Some of the CCRs are restrictive (e.g., some prohibit the building of structures in certain ways), while others require the owner to do an affirmative act or to continue the status quo. The CCRs provide that "each [o]wner of any [l]ot by acceptance of a deed therefor * * * is deemed to covenant and agree to pay to the Association: (1) annual assessments or charges * * * and (2) special assessments for capital improvements." The CCRs state that the assessments levied by the Association shall be used exclusively to promote the recreation, health, safety, and welfare of Westwood PUD residents and for the improvement and maintenance of the common area and of the homes situated in Westwood PUD. The CCRs further provide that such annual and special assessments "shall be a charge on the [l]ot and shall be a continuing lien upon the lot and any improvements thereon against which each such assessment is made." (Emphasis added.) Thus, the failure to pay the assessments results in the Association having a lien on the lot to secure payment of the assessments, a lien which the Association can enforce.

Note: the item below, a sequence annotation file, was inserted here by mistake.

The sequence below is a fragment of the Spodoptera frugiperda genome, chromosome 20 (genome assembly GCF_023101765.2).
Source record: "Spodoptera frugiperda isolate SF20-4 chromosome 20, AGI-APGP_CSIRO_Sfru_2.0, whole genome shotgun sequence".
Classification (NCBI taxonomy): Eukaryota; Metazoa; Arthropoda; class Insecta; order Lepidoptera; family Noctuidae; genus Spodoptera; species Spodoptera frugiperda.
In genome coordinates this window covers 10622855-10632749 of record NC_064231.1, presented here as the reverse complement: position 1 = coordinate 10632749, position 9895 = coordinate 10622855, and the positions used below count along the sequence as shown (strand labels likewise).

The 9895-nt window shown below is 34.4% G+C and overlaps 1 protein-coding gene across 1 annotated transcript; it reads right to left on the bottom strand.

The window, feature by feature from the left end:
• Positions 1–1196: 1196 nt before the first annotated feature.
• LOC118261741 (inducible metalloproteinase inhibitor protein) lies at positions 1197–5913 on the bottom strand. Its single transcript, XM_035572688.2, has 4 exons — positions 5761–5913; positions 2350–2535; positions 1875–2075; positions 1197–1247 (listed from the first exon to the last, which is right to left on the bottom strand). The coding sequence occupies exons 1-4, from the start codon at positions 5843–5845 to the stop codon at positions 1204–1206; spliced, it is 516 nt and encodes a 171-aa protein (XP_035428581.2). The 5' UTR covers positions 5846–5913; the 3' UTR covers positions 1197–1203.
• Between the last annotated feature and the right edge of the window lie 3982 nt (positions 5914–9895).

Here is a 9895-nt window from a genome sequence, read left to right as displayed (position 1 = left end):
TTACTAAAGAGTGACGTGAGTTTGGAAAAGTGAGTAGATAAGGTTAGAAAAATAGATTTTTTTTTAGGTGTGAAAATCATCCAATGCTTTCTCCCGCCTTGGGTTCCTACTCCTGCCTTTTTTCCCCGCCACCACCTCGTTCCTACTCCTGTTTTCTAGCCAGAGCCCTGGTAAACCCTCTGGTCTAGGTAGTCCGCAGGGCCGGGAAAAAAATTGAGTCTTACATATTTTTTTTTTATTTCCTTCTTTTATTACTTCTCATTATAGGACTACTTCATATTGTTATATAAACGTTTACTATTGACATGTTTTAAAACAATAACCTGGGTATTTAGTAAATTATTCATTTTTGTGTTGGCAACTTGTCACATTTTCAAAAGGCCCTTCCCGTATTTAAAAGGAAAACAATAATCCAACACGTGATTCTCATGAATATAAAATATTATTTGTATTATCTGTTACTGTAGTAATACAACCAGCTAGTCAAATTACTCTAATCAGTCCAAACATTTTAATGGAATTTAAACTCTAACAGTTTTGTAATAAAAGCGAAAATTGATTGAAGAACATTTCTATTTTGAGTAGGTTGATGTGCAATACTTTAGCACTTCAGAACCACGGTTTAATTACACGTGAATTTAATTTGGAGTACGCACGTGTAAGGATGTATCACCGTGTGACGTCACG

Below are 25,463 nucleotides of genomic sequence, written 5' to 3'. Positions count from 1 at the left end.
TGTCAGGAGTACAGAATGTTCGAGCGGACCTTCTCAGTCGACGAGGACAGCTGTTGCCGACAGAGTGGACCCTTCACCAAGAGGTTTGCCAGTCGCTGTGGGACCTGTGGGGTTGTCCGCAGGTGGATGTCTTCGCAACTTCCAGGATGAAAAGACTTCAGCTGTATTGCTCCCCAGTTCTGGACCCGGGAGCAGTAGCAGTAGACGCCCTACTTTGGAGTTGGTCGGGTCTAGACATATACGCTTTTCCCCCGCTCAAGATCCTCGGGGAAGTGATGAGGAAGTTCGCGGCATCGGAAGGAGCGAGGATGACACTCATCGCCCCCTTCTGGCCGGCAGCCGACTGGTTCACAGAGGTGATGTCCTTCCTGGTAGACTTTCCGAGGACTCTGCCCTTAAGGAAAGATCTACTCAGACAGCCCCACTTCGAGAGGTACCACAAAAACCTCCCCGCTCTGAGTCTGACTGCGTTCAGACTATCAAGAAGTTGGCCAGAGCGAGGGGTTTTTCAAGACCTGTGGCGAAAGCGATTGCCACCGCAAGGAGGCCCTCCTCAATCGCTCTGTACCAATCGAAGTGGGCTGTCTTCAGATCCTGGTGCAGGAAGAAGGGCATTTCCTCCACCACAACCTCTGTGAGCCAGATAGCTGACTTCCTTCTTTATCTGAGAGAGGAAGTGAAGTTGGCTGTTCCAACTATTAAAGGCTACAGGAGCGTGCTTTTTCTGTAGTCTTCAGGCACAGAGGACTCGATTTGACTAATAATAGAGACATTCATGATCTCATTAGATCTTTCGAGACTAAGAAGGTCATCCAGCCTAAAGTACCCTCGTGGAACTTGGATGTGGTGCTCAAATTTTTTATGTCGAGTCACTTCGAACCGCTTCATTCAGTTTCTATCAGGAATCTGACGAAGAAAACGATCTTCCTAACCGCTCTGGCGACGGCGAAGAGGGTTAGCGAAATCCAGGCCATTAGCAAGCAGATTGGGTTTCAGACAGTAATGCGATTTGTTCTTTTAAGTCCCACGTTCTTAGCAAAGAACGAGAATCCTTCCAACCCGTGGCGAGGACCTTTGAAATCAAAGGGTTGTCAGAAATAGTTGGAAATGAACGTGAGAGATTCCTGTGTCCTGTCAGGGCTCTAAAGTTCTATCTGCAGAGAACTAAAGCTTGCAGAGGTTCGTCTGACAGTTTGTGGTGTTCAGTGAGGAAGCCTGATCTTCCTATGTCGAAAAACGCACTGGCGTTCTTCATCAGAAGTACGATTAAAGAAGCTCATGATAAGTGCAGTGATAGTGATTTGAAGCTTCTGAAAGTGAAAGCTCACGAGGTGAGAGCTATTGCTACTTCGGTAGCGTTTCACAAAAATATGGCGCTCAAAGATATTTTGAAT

On May 27, 1988, Lane County acquired title to 15 lots in Westwood PUD as a result of statutory tax foreclosure proceedings under ORS chapter 312 for nonpayment of real property taxes. After the tax foreclosure sale, the Association made assessments against each of the 15 lots for road and common area maintenance fees that were incurred after Lane County acquired title to the 15 lots. Lane County refused to pay those charges.